IYSSE holds anti-war meetings at Australian and New Zealand campuses
28 September 2013
The International Youth and Students for Social Equality (IYSSE), the youth movement of the Socialist Equality Party (SEP), held meetings against the US war threat to Syria over the past week at universities across Australia and in New Zealand. A broad cross-section of students attended at campuses in Sydney, Brisbane, Melbourne, Perth and Wellington.
Further meetings are scheduled in the coming two weeks and the SEP has called rallies in Sydney and Melbourne, as part of the fight to develop an anti-war movement of the working class in opposition to the US preparations for an attack on Syria, and the wider eruption of imperialist militarism.
Before the meeting at the University of New South Wales (UNSW) in Sydney, the IYSSE held a speak-out. SEP assistant national secretary James Cogan warned: “The gravest mistake would be to conclude that the threat of a US invasion has been halted. In fact, what is being prepared is an even greater conflagration in which the Obama administration intends to refashion the entire Middle East in US interests.”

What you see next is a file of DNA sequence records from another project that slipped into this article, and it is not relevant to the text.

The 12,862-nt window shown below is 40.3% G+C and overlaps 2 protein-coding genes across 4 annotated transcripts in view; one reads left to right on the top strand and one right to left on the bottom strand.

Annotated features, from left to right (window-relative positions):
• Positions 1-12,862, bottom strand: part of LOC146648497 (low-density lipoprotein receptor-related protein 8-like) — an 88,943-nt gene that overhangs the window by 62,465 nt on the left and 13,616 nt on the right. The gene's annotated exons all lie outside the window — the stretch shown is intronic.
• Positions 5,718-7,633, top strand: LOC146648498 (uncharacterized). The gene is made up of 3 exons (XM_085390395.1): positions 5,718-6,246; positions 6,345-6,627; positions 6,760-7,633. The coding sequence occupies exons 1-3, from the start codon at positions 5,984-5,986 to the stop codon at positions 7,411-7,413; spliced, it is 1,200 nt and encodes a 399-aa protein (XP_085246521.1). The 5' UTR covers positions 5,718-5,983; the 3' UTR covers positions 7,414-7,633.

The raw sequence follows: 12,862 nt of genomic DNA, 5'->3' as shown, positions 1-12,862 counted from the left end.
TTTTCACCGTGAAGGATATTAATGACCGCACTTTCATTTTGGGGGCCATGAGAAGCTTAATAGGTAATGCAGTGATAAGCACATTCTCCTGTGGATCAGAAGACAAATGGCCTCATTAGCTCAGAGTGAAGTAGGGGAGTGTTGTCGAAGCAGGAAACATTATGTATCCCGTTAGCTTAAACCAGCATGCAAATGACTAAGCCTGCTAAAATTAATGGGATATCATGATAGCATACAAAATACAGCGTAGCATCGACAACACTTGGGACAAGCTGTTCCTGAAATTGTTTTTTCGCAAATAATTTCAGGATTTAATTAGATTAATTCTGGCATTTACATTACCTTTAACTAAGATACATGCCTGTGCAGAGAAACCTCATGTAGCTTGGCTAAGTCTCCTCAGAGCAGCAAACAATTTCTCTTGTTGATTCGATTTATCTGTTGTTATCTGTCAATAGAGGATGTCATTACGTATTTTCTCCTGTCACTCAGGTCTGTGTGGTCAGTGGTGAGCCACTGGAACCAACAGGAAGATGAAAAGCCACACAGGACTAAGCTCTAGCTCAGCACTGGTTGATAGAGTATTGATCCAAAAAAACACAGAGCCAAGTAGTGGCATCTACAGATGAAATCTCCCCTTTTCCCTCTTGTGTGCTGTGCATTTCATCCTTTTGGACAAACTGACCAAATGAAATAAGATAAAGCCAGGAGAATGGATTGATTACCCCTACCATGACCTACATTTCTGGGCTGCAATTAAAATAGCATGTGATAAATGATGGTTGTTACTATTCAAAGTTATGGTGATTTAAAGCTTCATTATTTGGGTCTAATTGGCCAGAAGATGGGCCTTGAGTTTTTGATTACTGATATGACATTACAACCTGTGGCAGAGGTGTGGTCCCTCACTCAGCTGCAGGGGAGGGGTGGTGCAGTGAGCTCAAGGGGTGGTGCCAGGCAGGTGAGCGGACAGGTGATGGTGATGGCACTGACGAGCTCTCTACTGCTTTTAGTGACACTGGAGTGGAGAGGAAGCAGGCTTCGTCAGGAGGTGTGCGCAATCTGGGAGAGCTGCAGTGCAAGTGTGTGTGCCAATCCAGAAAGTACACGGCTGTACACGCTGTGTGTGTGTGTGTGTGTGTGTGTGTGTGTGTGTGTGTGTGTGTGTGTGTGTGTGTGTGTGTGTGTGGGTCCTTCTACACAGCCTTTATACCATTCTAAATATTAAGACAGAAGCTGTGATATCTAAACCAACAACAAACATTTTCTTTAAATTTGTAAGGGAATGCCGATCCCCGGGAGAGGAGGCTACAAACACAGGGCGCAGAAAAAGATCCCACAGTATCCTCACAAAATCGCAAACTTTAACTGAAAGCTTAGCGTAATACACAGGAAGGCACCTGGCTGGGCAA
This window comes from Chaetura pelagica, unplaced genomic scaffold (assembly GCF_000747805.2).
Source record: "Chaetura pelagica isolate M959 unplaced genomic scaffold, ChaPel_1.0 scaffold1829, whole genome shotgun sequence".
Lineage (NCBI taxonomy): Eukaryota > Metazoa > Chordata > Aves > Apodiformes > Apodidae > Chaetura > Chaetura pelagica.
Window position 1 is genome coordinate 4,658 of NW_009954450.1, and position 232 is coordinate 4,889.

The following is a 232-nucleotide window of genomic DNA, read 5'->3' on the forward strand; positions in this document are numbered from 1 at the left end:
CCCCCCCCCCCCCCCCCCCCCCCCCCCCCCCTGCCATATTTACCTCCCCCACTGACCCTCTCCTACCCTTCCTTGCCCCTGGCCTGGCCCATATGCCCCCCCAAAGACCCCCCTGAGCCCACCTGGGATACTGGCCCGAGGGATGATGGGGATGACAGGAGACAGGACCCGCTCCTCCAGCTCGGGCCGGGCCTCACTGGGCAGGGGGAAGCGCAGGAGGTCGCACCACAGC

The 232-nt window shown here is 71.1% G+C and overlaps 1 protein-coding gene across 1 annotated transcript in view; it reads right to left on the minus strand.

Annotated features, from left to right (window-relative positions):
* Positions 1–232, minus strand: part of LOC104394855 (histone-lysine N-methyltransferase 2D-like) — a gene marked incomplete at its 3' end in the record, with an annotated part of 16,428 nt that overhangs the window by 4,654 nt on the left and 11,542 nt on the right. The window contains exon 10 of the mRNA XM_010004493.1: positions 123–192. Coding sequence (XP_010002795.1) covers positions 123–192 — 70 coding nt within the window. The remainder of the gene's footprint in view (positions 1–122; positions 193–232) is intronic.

At each campus, IYSSE members delivered reports warning against any illusions that the deal struck between Russia and the US for the elimination of the Assad regime’s chemical weapons stockpile had averted the danger of war. The speakers outlined the fraudulent character of the propaganda being used to justify a US attack, and noted that its aim was to obscure the historical context and imperialist interests behind the war drive.
The reports exposed the complicity of the entire Australian political establishment in the preparations for war, including the pseudo-left organisations, such as Socialist Alternative and Socialist Alliance. Speakers concluded by insisting on the necessity of constructing a new political movement of the working class against war, on the basis of the historical experiences of the twentieth century. They warned: “As the 100th anniversary of the outbreak of World War I approaches, the working class and youth once again face the prospect of a descent into barbarism and destruction on an inconceivable scale.”
Lively discussion and questions followed at each meeting.
At UNSW, a student who had grown up in Syria noted that she had lived alongside Sunnis, Armenians and others, without any sectarian tensions. “I am an Alawite, like Assad, but my neighbours are Sunni Muslim or Shiite or Armenian and I didn’t even know the difference when I was younger because it wasn’t even a problem.” She expressed concerns that the atmosphere was rapidly changing with the deliberate cultivation of sectarian antagonisms.